Jim Cole, Associated Press
Striking FairPoint workers picket in front of their office, Friday Oct. 17, 2014, in Concord, N.H. More than 1,700 FairPoint Communications workers in Maine, New Hampshire and Vermont went on strike demanding that the company return to the bargaining table.

PORTLAND, Maine — FairPoint Communications is poised to prosper if it can shake off the inevitable damage caused by its ongoing strike, which will hurt business in the short term by keeping large customers from buying new or upgraded service, according to an industry analyst.

"FairPoint has made incredible investments in a fiber network in New England. Once they get labor peace, I think this company is very well positioned for accelerated revenue growth. The future is quite bright for FairPoint," said Barry Sine, an analyst at Drexel Hamilton, a New York-based brokerage firm.

More than 1,700 FairPoint workers who staff call centers and maintain the telephone network in Maine, New Hampshire and Vermont walked off their jobs early Friday, demanding that the company return to the bargaining table.

The two sides have found no middle ground on key issues: The contract imposed by the company after declaring an impasse freezes pensions, makes workers contribute to health care costs, allows the hiring of contract workers, and eliminates retiree health care for current employees.

Unions have fought these same battles across the country.

In this case, workers understand that some compromise is necessary but the company has refused to budge at all, said Peter McLaughlin, chairman of the unions' bargaining committee.

"Once we decided to strike, we're in it to win it. We're not going to have our tail between our legs," he said. "When the company is ready, we're certainly ready to go to the table."

North Carolina-based FairPoint, which bills itself as the nation's sixth-largest telecom, provides telephone service and high-speed Internet access to 17 states. The lion's share of its business is in Maine, New Hampshire and Vermont, where it has about 1 million lines.

FairPoint insists it needs significant cost reductions and has posted net losses for every year of operation since it purchased Verizon's land-based operations for $2.3 billion in 2007. The company filed for bankruptcy 18 months after the deal, and continued to struggle after emerging from bankruptcy in 2011.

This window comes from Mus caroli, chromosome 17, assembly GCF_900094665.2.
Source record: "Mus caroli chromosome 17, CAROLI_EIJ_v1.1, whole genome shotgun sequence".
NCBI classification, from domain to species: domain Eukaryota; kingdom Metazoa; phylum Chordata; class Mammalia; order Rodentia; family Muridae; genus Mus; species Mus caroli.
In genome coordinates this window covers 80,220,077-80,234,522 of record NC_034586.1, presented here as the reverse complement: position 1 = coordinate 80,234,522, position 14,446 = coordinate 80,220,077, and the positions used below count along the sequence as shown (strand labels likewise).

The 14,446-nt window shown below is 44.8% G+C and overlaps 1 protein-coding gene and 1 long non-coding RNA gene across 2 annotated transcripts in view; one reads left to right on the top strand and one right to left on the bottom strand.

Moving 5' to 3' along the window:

The company said it's willing to entertain further talks if there's a suitable compromise. "We are disappointed in the unions' decision to strike. In the meantime, FairPoint will focus on meeting the product and service needs of our customers," company spokeswoman Angelynne Amores Beaudry said in a statement.

Two unions have appealed to the National Labor Relations Board to reinstate the contract that expired on Aug. 2 and to order the company back to the bargaining table. That ruling could come next month. In Hawaii, where a similar fight played out after Verizon sold its land-based assets, the National Labor Relations Board ruled against the unions and a deal was ultimately reached.

In northern New England, the International Brotherhood of Electrical Workers and the Communication Workers of America decided not to wait for the labor board to rule.

"The strike is almost a requirement to get to a resolution here," said Sine, who's observed labor disputes in other telecommunication companies.

Union workers say FairPoint wants to slash costs to be more attractive to a buyer.

"The top five shareholders are hedge funds. They're not here to run a telephone business. They're here to make money. If they can pretty this thing up and sell it, then they'll try to do it," McLaughlin said.

Sine, the analyst, agreed the company will probably be sold, but he's doubtful a deal is imminent. The key for the company is to settle the strike so it can take advantage of its investments in fiber throughout the region to lure in more big customers and boost the bottom line.

Job security is the key for Julie Dawkins, 49, of Gray, who started as a directory assistance operator in 1993 and worked her way up to being in charge of scheduling and payroll.

"This is a very scary time for us," she said. "But we're in it for the long haul. We're willing to do what it takes to be treated fairly and to keep these jobs in Maine."